There's a much-needed change taking place in the business world as more women create their own companies and share their stories with other aspiring founders. For many of these women, the path to that success starts with business school—an MBA is an invaluable tool when it comes to helming an organization. And while being in charge comes with a host of responsibilities and obligations, many of these founders still take the time to help women who are new to the journey.
That was on full display on June 28 at "GirlBoss: Inspiration from Female Founders," the third event in CommonBond's 2018 MBA Summer Series. At the event, Chicago Booth MBA student and CommonBond business intern Obi Mbanefo hosted a panel featuring Jenna Kerner, co-founder of Harper Wilde; Yi-Hsian Godfrey, CEO and co-founder of Apiari; Alison Bloom-Kiefer, co-founder of Know Your Crew and senior product manager at CommonBond; and Cindy Kim, co-founder and co-CEO of Silver Mirror. All five participants shared the wisdom of their experiences for the aspiring founders in attendance.
The Importance of Education
All of the panelists went to business school, but each got something different out of the experience. Kim, for instance, started at Wharton, but ended up leaving early to focus on building her startup. Nevertheless, she described her time there as "crucial," saying that it gave her time to figure out what she wanted to do and to build a network. Bloom-Kiefer agreed on the importance of network-building, and added that business school gave her the confidence she needed to approach enterprise companies once she was building her own company.
Kerner was of more of a mixed mind on the experience. While she said that without going to business school, she never would have founded her company, she acknowledged that at the same time, it was a very expensive investment and working on her company during that time period wouldn't have cost as much. Godfrey understood, describing how in her experience, business school is less about what you learn and more "a boot camp to help you schedule and prioritize." Those life skills are what set her up for success, more than any specific syllabus or textbook.
Mbanefo agreed that education is important, but the real-life demands of working in the business world sometimes interfere with it. She mentioned that many business schools understand this strain, and allow students to take a leave of absence during their coursework. That lets them pursue time-sensitive opportunities but still eventually finish their degrees.
Creating a Company
Many people think of starting a business as something you're either going to do or never going to do; either way, you know beforehand and there are no surprises. The truth, though, is different for many successful founders. Of the panelists, only Godfrey described herself as someone for whom it "wasn't unnatural" to start her own company. Kerner, Bloom-Kiefer, and Kim all became founders by seizing opportunities that emerged while they were pursuing other interests—Kerner was happy at a startup, Bloom-Kiefer was working in innovation, and Kim had left finance to work at a pair of e-growth startups in South Korea.
Whether it's a long-standing plan or more spontaneous, though, starting a company becomes an entirely different process when it's undertaken with a trusted partner. All four panelists started their companies with co-founders, and all were glad they had made that decision. Godfrey recommended anyone looking to start their own company do so with a co-founder, telling the audience, "It's lonely at the top. It's really lonely if you're a solo entrepreneur."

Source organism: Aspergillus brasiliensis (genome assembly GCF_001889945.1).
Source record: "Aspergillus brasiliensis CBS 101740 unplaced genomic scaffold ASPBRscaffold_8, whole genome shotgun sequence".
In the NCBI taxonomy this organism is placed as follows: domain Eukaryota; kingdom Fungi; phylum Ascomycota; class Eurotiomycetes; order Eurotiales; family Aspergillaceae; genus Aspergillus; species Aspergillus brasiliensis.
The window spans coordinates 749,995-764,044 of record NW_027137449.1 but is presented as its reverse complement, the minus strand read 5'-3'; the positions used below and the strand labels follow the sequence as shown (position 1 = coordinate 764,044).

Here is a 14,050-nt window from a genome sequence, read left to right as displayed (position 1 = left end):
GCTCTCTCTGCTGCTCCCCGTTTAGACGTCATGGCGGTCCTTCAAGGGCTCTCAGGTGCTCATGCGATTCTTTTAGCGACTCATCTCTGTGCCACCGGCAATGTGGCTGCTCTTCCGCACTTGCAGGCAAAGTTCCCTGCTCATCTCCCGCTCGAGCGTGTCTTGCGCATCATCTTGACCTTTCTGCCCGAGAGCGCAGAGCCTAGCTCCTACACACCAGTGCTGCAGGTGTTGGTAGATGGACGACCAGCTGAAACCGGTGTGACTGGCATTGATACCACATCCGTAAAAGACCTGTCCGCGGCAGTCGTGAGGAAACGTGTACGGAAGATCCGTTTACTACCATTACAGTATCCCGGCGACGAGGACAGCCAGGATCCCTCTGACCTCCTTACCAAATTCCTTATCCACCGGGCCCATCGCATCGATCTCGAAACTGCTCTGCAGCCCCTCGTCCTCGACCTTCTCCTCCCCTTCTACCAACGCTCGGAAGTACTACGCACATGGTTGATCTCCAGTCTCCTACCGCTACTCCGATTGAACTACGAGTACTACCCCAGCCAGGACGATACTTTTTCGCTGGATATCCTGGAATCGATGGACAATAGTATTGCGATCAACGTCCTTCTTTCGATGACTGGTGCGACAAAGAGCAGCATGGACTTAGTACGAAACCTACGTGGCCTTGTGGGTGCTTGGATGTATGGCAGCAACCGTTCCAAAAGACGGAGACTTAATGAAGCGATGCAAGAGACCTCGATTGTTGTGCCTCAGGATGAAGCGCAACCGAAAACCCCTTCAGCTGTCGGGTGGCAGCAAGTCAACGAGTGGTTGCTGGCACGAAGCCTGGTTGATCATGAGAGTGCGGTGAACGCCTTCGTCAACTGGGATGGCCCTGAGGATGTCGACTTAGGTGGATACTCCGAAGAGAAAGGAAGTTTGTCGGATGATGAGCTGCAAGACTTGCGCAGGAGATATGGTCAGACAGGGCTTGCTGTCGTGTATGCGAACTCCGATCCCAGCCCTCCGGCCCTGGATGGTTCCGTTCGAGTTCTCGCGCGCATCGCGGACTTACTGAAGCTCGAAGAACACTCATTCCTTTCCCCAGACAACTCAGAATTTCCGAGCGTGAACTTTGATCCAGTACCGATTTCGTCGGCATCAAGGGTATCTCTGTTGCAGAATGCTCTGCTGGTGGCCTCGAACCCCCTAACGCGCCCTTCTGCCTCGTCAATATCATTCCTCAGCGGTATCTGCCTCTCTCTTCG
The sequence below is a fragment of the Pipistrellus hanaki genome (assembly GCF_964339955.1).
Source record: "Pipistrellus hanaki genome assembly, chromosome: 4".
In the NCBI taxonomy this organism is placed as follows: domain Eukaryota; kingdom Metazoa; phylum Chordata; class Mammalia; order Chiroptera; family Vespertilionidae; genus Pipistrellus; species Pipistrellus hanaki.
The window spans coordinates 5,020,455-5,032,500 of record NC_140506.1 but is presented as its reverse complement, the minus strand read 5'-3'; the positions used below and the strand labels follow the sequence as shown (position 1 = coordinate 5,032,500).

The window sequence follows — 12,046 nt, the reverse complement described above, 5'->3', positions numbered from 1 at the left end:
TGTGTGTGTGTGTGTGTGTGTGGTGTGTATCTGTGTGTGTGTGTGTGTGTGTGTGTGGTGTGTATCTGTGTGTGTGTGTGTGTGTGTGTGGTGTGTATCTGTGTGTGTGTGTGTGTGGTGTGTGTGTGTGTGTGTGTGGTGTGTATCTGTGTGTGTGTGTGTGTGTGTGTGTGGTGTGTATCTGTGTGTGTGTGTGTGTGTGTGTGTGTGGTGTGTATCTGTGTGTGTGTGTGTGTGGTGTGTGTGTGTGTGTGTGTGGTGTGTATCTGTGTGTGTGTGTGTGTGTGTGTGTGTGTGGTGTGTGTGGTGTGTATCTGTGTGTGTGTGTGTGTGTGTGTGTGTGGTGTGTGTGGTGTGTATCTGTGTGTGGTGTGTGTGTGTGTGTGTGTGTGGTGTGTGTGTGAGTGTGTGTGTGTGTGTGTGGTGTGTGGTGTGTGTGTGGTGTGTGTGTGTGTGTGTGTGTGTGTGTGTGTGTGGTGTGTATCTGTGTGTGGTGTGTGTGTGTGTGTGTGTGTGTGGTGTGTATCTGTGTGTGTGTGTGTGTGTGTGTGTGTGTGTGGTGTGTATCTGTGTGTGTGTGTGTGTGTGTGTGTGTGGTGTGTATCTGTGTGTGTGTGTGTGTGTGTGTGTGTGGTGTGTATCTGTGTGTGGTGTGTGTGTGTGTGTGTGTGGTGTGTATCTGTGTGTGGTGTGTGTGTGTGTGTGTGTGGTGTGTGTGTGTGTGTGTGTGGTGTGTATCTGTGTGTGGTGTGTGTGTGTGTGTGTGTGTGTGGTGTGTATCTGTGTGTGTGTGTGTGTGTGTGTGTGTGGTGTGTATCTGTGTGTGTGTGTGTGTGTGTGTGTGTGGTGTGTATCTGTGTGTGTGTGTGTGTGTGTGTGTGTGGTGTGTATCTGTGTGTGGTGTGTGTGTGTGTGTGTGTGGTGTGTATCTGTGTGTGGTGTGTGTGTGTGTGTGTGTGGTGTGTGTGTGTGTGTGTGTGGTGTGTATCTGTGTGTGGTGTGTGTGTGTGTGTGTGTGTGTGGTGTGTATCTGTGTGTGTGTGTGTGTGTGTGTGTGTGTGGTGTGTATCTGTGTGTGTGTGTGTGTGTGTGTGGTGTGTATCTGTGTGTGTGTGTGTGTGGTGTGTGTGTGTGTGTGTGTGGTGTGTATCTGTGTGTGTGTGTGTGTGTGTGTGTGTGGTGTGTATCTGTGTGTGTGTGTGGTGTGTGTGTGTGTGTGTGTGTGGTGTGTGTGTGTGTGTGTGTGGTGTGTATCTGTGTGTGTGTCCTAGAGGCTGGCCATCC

That said, there's a lot that goes into finding the right co-founder for you and your business. Kerner recommended aligning yourself with someone with a similar work style and personal values, bringing up the example of Steve Jobs and Steve Wozniak as a famously incompatible couple. Kim agreed, but also stressed that while your values should overlap, your skills don't need to—in fact, different areas of expertise will only broaden your business's abilities.
Learning and Sharing
In the course of finding success, all of the "GirlBoss" panelists learned what it takes to found a thriving company in an environment that's not tailored to their experiences or needs. For instance, there's an undue pressure put on working women to find a balance between their professional and personal lives, and that exists for founders whether their companies are just starting out or are well established. Kerner described her own experience of navigating those waters, as when she was starting her company, she and her boyfriend incorporated her co-founder into their decision to move to a new city—ultimately, each of them had a vote as to where they ended up.
While the road to creating a business is hard, success teaches a lot, and all of the panelists had some parting words of advice to share with their audience. In regard to taking the first step, Godfrey said, "Don't overthink it. If you want to do it, get started." Bloom-Kiefer offered a measure of comfort, telling listeners that while it may feel like other people in your position have all the answers, everybody is winging it. Kerner advised that the first time you do something, you have to look for the truth between all the opinions you get. Finally, Kim advised would-be founders to create their own destiny and luck. This valuable series of takeaways will surely spur on future founders in attendance.
The MBA Summer Series continues through July 26th! RSVP here for the remaining 2018 Summer Series events. And if you're thinking about going to business school, make sure to check out CommonBond's MBA loans.
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